and black girls being the fastest-growing population 
<http://www.blackyouthproject.com/2012/11/report-black-females-are-fastest-growing-segment-of-juvenile-justice-population/> 
of a corrupt juvenile-criminal system, it is an insult. When 
African-American women earn on average 64 cents 
<http://www.nationalpartnership.org/research-library/workplace-fairness/fair-pay/african-american-women-wage-gap.pdf> (pdf) 
for every dollar paid to white, non-Hispanic men, compared with the 78 
cents that white women earn for every dollar paid to white, non-Hispanic 
men, it is an insult.

And frankly, putting a white woman’s face on a bill would be akin to 
Hillary Clinton becoming the president of the United States: a woman’s 
face on the same old racist, patriarchal political system that continues 
in both insidious and blatant ways to disenfranchise women and people of 
color.

That’s not progress. It’s hush money.

WomenOn20s has stated that its goal is to petition the White House to 
make the change by 2020, the 100th anniversary of the ratification of 
the 19th Amendment 
<http://www.archives.gov/historical-docs/document.html?doc=13&title.raw=19th%20Amendment%20to%20the%20U.S.%20Constitution%3A%20Women%27s%20Right%20to%20Vote>, 
which purportedly gave all American women the right to vote.

Let’s be clear: Not all women are white 
<http://www.amazon.com/gp/product/0912670959/ref=as_li_tl?ie=UTF8&camp=1789&creative=390957&creativeASIN=0912670959&linkCode=as2&tag=root04c-20&linkId=E6SLOGGCXAJ7ACPU>. 
Not only did African-American women face discrimination within the 
women’s suffrage movement 
<http://www.npr.org/2011/03/25/134849480/the-root-how-racism-tainted-womens-suffrage>, 
but we most certainly did not attain the right to vote 95 years ago. 
After decades of literacy tests and other disenfranchisement tactics, it 
was the Voting Rights Act of 1965 that finally allowed African-American 
women to vote somewhat freely—the same Voting Rights Act that in 2014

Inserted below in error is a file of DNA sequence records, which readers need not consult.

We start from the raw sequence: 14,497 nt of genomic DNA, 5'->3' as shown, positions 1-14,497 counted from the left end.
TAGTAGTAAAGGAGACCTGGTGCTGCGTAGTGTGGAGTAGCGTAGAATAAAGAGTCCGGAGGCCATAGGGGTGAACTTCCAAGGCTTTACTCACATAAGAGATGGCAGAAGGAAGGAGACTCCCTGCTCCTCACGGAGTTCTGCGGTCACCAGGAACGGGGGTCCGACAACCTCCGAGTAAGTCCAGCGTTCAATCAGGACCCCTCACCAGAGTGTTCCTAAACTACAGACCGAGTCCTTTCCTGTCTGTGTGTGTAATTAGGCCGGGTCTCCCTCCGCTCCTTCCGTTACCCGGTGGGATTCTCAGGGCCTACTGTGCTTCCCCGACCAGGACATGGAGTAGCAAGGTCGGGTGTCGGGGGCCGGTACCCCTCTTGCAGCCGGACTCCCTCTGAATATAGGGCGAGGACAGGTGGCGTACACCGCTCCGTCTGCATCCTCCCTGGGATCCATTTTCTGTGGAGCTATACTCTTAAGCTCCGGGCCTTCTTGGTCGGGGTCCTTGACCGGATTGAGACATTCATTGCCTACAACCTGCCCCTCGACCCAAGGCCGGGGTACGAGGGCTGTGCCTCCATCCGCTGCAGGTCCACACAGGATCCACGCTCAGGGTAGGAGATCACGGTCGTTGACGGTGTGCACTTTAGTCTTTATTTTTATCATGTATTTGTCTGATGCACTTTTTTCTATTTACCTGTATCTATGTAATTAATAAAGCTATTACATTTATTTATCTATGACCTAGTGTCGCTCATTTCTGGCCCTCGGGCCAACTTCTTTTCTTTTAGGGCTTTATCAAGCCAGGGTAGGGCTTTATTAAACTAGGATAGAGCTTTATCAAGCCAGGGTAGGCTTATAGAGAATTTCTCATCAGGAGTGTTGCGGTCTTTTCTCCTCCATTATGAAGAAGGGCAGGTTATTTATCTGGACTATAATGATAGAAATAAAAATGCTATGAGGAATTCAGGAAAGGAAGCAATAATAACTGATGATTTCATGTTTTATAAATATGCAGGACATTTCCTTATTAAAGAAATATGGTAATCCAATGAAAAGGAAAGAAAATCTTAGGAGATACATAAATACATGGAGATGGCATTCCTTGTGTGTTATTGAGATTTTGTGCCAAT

was gutted by the Supreme Court 
<http://www.motherjones.com/politics/2014/04/republican-voting-rights-supreme-court-id>.

So, no, 2020 isn’t a landmark year for black women, and cosmetic 
diversity is nothing but a placebo in the service of white, liberal guilt.

I don’t want Harriet Tubman’s face on a $20 bill; I want our people to 
be free from the chains of institutionalized racism and economic 
slavery. That’s how we honor her.

I don’t want Rosa Parks’ face on a $20 bill; I want black people to be 
able to travel from point A to point B without being targeted by 
discriminatory and violent policing tactics. That’s how we honor her.

Although I’m sure that WomenOn20s <http://www.womenon20s.org/our_team> 
and its approximately 256,000 voters mean well, the very narrow lens 
through which they appear to view gender equality and sociopolitical 
progress leaves very little room for the lived experiences of black 
women throughout America’s history and into the present day; in fact, it 
erases them.

And the cost of that erasure is a hell of a lot more than $20.

/Kirsten West Savali is a cultural critic and senior writer for /*The 
Root,*/where she explores the intersections of race, gender, politics 
and pop culture. Follow her on Twitter <https://twitter.com/KWestSavali>./